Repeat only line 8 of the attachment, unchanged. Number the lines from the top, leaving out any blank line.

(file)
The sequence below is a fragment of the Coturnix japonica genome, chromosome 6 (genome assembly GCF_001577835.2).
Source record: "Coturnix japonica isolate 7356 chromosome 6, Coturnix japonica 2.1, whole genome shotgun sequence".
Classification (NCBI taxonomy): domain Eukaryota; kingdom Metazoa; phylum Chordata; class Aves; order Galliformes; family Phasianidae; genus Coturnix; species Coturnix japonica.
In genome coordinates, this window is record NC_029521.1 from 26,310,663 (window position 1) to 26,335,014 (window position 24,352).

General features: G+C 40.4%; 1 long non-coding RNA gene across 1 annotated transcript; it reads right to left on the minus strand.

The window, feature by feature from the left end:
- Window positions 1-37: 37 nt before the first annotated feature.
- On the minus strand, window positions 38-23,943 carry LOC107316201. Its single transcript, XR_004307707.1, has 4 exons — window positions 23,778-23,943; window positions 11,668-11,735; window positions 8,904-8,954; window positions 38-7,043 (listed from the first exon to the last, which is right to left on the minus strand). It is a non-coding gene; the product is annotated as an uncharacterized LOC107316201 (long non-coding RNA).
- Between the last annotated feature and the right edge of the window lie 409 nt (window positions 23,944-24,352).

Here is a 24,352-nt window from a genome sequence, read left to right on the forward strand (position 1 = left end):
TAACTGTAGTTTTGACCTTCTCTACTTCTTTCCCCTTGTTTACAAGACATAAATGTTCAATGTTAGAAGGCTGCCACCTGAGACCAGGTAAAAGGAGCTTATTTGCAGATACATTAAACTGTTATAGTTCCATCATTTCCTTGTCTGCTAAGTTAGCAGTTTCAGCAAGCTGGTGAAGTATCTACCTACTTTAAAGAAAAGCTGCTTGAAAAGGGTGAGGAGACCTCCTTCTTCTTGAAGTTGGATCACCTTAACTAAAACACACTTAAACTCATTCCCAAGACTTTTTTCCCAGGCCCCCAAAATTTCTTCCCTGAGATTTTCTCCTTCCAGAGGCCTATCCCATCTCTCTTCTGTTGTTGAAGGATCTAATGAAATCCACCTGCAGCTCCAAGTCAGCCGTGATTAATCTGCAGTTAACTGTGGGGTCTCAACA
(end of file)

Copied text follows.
- On the minus strand, window positions 38-23,943 carry LOC107316201. Its single transcript, XR_004307707.1, has 4 exons — window positions 23,778-23,943; window positions 11,668-11,735; window positions 8,904-8,954; window positions 38-7,043 (listed from the first exon to the last, which is right to left on the minus strand). It is a non-coding gene; the product is annotated as an uncharacterized LOC107316201 (long non-coding RNA).